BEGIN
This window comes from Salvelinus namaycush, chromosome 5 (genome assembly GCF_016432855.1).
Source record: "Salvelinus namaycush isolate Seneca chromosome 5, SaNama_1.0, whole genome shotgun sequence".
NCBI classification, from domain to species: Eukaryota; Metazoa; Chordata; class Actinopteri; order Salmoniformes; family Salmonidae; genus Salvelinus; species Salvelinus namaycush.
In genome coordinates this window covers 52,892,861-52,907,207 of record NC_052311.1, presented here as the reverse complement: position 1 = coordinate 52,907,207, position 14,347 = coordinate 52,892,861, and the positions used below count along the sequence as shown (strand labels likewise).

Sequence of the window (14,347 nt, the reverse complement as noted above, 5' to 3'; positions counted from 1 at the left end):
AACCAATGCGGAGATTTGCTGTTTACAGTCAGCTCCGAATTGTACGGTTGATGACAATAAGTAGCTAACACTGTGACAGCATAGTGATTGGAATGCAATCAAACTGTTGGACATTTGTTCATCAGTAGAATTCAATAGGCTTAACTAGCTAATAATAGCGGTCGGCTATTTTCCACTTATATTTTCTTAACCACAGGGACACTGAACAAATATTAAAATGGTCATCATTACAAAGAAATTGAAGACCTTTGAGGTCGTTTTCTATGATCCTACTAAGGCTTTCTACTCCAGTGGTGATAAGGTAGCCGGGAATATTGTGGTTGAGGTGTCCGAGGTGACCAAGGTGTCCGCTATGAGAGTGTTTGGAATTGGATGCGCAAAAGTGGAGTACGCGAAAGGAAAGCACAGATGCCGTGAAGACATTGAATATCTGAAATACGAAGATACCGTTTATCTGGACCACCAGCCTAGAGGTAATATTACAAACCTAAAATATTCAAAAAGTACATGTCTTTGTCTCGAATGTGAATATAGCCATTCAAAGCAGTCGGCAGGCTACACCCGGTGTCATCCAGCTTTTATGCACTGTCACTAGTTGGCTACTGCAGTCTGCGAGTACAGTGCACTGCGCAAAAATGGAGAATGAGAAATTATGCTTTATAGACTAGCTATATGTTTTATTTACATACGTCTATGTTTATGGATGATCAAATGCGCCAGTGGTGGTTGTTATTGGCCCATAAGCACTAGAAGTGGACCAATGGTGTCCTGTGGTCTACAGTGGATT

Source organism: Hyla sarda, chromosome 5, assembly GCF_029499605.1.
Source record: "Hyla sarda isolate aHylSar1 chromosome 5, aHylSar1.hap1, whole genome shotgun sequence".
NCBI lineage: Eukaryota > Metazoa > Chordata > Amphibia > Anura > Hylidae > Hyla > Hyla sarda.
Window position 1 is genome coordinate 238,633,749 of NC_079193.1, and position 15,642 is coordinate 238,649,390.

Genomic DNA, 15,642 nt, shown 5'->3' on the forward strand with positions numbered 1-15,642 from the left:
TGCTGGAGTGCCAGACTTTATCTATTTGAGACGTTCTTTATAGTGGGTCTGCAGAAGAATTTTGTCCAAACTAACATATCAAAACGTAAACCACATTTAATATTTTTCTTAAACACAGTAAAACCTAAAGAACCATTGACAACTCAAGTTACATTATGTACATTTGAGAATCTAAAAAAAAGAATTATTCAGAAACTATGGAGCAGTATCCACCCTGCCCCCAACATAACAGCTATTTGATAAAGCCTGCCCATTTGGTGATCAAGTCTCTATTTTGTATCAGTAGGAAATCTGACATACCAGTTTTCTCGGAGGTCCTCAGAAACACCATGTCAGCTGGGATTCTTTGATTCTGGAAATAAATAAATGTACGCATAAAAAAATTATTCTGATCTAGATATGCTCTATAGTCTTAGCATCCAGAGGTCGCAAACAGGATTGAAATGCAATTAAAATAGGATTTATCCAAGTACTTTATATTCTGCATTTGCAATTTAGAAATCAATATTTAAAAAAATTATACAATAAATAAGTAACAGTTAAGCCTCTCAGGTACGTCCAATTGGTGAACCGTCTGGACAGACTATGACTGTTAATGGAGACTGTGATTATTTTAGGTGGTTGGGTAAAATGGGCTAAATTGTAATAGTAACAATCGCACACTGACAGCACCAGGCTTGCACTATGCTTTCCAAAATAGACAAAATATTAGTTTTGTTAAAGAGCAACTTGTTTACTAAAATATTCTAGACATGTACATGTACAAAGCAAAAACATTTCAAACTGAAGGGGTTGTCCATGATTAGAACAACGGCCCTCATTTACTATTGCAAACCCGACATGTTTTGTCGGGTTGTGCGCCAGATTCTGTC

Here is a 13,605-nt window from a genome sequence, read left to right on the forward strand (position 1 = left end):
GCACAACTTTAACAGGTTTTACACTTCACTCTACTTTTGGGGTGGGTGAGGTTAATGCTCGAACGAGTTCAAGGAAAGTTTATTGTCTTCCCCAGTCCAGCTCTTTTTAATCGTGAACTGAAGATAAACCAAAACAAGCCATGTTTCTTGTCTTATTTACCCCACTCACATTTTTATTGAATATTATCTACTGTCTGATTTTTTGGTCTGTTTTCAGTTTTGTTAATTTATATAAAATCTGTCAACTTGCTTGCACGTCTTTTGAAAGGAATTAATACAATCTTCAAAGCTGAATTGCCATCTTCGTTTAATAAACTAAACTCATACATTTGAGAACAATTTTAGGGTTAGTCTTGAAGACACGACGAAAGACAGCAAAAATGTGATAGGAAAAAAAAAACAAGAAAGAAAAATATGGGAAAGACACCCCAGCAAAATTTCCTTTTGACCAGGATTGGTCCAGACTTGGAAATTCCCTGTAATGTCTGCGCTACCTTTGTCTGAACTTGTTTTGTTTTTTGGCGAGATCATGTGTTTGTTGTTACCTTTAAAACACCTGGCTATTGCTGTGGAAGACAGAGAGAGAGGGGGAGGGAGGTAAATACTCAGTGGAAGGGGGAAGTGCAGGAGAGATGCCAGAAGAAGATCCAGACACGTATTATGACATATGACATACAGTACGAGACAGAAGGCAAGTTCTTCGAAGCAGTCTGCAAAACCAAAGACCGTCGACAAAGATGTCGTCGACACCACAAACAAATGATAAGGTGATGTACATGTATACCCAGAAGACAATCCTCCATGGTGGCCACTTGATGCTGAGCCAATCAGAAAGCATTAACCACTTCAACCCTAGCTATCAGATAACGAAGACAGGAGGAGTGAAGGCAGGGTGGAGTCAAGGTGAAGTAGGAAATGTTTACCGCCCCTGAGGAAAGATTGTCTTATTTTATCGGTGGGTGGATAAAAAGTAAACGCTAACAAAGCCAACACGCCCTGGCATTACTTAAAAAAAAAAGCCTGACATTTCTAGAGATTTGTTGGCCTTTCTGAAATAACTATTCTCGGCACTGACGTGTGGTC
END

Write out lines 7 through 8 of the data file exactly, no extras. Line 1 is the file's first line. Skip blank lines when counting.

Source organism: Hyla sarda, chromosome 5, assembly GCF_029499605.1.
Source record: "Hyla sarda isolate aHylSar1 chromosome 5, aHylSar1.hap1, whole genome shotgun sequence".